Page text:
The millions of different species of plants and animals on Earth today are related to common ancestors that evolved from the ocean. Science suggests that, billions of years ago, all of the life on earth existed in the ocean. Very slowly, creatures began to move onto land and adapt to life outside of the ocean. Humans are very complex organisms but we too once evolved out of the sea! In fact, humans in the womb even have webbed fingers and toes, just like frogs!
All life requires water, food, space, protection, and oxygen. Take in a deep breath. Now breath out, slowly. Do this twice.
One of those breathes you took came from a plant in the ocean. On average, half of the oxygen that you breathe in comes comes from the ocean. All the requirement for life can be found in the ocean.
It is not only the plants on land that are producing the oxygen we breathe. In the ocean, algae and bacteria partake in Photosynthesis. Photosynthesis is when plants transform the carbon dioxide CO2, into food for everyone in the food web, and release oxygen.
Carbon Dioxide (CO2) + Sunlight + Water in plants makes Oxygen and Food!
During photosynthesis, energy from the sun and carbon dioxide are converted into chemical energy that the plant can use for food. As a result, oxygen is also created. This is used to power life.
Carbon is an important part of all life cycles and can be released into the ecosystem both from natural sources and unnatural ones. Fossil Fuels, like coal, oil, and gasoline, are also made of carbon, going up into the atmosphere. Made by life long ago, fossil “fuels’ were built up in long-term deposits that removed carbon compounds from the cycle.
That was until we we started to dig them up and burn them at a rampant rate. All life cycles carbon naturally but we are making record changes now by rampantly burning fossil fuels and releasing an excessive, unhealthy amount into the atmosphere. You can calculate your own carbon footprint with the Global Footprint Network
The ocean takes up about 30% of our fuel-burned emissions of CO2. Unfortunately, by absorbing all the excessive CO2, there has been another problem created: Ocean Acidification. This means that the ocean is getting more acidic. Acidity is measured on a scale from 1 to 14, with 1 being the most acidic and 14 being the most basic. Seawater naturally is usually around 8 on the scale which means it is slightly basic.
An acidic ocean can be corrosive, meaning it can chemically breakdown substances. Ocean life and marine ecosystems that we depend on are highly adapted to living in a slightly basic environment. Organisms that build a calcareous shell, such as clams, snails and crabs, are at risk because the acidic ocean breaks down their shells. Most of the life in the ocean will not be able to survive if it gets too acidic. Our survival is also dependent on a healthy working ocean.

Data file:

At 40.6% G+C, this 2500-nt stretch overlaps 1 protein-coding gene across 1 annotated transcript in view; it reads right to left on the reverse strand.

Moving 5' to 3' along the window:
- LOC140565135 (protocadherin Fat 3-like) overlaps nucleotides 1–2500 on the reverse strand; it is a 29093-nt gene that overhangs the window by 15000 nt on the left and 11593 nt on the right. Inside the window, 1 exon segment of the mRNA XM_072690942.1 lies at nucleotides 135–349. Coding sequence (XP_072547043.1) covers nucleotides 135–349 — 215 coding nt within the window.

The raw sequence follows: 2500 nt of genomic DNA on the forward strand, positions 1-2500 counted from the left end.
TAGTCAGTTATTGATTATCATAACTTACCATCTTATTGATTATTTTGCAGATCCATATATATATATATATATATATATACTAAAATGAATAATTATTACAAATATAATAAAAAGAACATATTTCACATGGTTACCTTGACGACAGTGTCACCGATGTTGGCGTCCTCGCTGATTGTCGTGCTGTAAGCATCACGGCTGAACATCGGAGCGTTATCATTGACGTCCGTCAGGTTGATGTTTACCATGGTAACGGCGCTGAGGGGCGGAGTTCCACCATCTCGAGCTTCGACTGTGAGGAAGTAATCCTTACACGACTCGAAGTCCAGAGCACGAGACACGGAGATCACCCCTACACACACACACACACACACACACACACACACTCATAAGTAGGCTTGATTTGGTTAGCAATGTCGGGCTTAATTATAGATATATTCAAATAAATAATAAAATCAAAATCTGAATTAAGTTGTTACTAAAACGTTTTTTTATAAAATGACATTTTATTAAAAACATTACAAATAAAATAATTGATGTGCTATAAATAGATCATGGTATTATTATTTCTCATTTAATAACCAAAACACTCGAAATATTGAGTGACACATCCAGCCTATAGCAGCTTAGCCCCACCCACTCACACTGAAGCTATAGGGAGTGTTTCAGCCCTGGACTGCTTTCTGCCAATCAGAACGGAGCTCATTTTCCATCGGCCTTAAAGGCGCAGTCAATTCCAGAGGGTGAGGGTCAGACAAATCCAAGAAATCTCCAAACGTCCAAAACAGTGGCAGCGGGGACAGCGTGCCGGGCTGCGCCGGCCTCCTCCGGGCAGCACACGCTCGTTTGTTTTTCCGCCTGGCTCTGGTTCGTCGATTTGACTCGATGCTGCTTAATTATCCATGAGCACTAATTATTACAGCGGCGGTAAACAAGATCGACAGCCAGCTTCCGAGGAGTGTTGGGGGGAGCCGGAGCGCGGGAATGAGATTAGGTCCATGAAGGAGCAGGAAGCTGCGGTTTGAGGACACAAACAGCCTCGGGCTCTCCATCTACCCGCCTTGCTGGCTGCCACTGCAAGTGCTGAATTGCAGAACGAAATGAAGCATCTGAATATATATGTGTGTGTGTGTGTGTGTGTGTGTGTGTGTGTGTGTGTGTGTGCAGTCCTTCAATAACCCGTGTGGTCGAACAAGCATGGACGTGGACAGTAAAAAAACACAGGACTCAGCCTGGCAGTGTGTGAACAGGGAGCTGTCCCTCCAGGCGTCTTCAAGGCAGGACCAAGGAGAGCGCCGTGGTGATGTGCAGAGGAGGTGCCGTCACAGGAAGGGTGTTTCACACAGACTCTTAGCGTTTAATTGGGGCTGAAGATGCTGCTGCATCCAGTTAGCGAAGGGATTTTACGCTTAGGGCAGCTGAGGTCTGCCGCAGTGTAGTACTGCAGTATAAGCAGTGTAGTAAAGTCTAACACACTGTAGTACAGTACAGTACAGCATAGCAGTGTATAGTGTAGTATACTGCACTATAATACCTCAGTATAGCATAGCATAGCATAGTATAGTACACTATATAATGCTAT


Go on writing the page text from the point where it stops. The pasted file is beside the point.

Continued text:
The less CO2 we emit, the less likely we are to pass a point of no return for either warming or ocean acidification. We can reduce CO2 emissions and we can also remove carbon from the cycle by protecting habitats that bury carbon, long-term, in the sea floor. Ecosystems that bury carbon long term, which also often house photosynthetic plants which can turn that carbon to oxygen, are better at removing carbon from the ocean. By protecting these ecosystems we reduce the amount of carbon that is in the warming and acidification cycles.
Even though the ocean made life on land habitable in the first place, there is a limit to what the ocean can do to keep Earth habitable. Reducing rampant CO2 emissions and protecting blue carbon sinks are the right things to do.
These actions can help the ocean continue to make Earth habitable and protect people, place, and life supporting ecosystems for us and future generations. You can make an impact today.
With this knowledge, humans can work together to achieve the United Nations Sustainability Goals. With our understanding of the ocean, we can work towards the goals:
14.1 By 2025, prevent and significantly reduce marine pollution of all kinds, in particular from land-based activities, including marine debris and nutrient pollution
14.2 By 2020, sustainably manage and protect marine and coastal ecosystems to avoid significant adverse impacts, including by strengthening their resilience, and take action for their restoration in order to achieve healthy and productive oceans
14.3 Minimize and address the impacts of ocean acidification, including through enhanced scientific cooperation at all levels
14.5 By 2020, conserve at least 10 per cent of coastal and marine areas, consistent with national and international law and based on the best available scientific information
14.C Enhance the conservation and sustainable use of oceans and their resources by implementing international law as reflected in UNCLOS, which provides the legal framework for the conservation and sustainable use of oceans and their resources, as recalled in paragraph 158 of The Future We Want
Posted January 5, 2022 by Meighan Makarchuk